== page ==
Is produced from the hairs of the Angora rabbit. Like Llama wool, Angora wool is also hollow making it warmer than traditional wool. It is also more luxurious and expensive than wool.


silk worms

Silk is made from the fibers produced by the silkworm. More specifically, from the fibroin protein present in the secretions of the worm to make its cocoon. Silk is an expensive fabric that is in high demand due to its unique properties.  It’s one of the strongest natural fabrics, yet it is very lightweight. It drapes well on the body and is very absorbent. Silk fibers reflect light giving it a lovely shine. 

During silk production, the silkworm is killed, except for in the production of Eri silk. Unfortunately, the production of this type of silk remains low.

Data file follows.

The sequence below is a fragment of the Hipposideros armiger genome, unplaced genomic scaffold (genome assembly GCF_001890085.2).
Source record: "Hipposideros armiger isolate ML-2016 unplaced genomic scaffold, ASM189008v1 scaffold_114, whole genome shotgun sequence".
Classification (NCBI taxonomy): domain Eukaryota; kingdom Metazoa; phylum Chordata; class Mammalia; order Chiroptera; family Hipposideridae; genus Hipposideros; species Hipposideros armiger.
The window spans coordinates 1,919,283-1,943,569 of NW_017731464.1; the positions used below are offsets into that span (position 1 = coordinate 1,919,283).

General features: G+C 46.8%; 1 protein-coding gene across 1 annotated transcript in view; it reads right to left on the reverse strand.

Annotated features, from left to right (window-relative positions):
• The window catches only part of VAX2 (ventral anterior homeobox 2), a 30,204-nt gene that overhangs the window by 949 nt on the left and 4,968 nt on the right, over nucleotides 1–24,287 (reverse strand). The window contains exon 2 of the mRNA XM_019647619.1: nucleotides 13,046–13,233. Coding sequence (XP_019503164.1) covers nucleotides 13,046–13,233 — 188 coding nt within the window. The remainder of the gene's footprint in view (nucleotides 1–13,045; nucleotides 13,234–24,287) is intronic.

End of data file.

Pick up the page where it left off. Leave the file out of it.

There are several types of silk, such as Silk Satin, Silk Georgette, and Silk chiffon. 

Silk Satin: 

Satin is a method of weaving fabric. It gives the fabric a signature shine and flow. Many natural and synthetic fibers are used in making satin fabric. However, silk satin is the most expensive. 

Silk Georgette:

Silk Georgette is a crepe-like fabric similar to silk chiffon but it's not as sheer as chiffon due to the tighter weave. A fun fact about this fabric is that it is named after a famous French dressmaker Georgette de la Plante.  

Silk chiffon: 

Silk chiffon is an exceptionally thin, soft-to-touch, and moderately shiny fabric. It's used all year round to make both casual and formal wear.  It looks exceptionally beautiful in evening and summer dresses.

All natural fibers are bio degradable but they are not necessarily ethical or sustainable. For example silk worms are killed in the production of silk and cotton requires a large amount of water and pesticides. If you would like to see the environmental impact review of of some of these fibers please consult the fiber eco review at They evaluate fibers based on water consumption, soil erosion, bio degradability, use of chemicals and GMOs and energy consumption. 

In the next blog post we will dive in to semi-synthetic and synthetic fibers.